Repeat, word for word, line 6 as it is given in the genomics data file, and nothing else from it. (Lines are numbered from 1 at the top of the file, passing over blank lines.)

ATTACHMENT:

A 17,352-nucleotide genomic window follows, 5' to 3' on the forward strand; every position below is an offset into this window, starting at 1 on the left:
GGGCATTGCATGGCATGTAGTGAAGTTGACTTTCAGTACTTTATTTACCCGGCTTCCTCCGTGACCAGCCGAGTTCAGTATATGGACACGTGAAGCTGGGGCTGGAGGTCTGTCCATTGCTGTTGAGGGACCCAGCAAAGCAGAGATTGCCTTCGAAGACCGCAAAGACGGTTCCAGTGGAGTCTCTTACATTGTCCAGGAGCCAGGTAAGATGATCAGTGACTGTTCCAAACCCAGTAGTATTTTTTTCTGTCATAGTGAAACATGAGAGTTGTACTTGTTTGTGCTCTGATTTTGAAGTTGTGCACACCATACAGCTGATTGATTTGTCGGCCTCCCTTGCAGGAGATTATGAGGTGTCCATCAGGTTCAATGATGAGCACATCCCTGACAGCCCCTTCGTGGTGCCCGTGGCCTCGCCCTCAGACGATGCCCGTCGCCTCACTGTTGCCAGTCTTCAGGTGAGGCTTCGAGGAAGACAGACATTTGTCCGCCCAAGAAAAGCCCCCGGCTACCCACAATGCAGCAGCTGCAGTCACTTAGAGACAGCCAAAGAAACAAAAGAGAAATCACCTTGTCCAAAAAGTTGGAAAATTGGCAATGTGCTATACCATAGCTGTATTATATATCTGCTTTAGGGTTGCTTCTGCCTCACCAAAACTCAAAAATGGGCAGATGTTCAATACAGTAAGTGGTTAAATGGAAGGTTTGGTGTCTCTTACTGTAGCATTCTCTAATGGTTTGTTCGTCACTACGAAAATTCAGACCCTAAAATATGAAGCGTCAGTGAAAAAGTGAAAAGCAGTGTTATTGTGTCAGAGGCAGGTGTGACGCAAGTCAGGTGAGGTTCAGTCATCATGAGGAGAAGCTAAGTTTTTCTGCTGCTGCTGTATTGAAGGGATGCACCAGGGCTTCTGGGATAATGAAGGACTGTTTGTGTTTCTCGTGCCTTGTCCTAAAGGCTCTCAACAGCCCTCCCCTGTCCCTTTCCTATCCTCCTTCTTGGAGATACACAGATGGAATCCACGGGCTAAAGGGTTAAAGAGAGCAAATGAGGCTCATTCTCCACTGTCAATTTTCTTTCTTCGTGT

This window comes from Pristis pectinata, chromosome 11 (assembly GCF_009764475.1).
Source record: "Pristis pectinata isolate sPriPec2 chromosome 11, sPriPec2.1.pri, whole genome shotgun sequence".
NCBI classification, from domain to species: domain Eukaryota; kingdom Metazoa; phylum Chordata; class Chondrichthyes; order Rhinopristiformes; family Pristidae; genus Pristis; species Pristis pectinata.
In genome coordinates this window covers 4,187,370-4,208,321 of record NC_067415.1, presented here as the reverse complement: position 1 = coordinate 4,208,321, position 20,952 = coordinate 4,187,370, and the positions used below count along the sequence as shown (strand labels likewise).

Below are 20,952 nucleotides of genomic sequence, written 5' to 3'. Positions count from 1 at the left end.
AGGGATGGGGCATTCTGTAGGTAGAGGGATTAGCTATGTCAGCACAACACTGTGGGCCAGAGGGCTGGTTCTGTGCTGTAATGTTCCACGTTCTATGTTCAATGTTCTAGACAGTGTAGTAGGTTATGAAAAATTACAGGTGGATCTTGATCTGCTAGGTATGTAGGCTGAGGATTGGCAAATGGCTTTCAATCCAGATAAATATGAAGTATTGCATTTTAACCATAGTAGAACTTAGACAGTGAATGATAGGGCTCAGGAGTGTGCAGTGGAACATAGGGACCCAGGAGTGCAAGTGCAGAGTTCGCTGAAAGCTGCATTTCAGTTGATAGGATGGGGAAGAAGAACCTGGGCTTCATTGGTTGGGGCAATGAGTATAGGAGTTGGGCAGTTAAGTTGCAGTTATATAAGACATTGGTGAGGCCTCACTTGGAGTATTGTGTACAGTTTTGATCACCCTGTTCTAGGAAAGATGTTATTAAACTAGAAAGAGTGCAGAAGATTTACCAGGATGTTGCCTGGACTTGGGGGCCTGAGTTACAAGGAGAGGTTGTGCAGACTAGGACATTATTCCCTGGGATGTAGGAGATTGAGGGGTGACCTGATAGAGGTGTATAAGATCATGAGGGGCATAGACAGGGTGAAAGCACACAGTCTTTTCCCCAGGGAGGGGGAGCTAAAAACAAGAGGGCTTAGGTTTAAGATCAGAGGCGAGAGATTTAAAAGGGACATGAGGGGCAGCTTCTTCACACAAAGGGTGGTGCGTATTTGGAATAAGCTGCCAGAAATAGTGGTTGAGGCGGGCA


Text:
In genome coordinates this window covers 4,187,370-4,208,321 of record NC_067415.1, presented here as the reverse complement: position 1 = coordinate 4,208,321, position 20,952 = coordinate 4,187,370, and the positions used below count along the sequence as shown (strand labels likewise).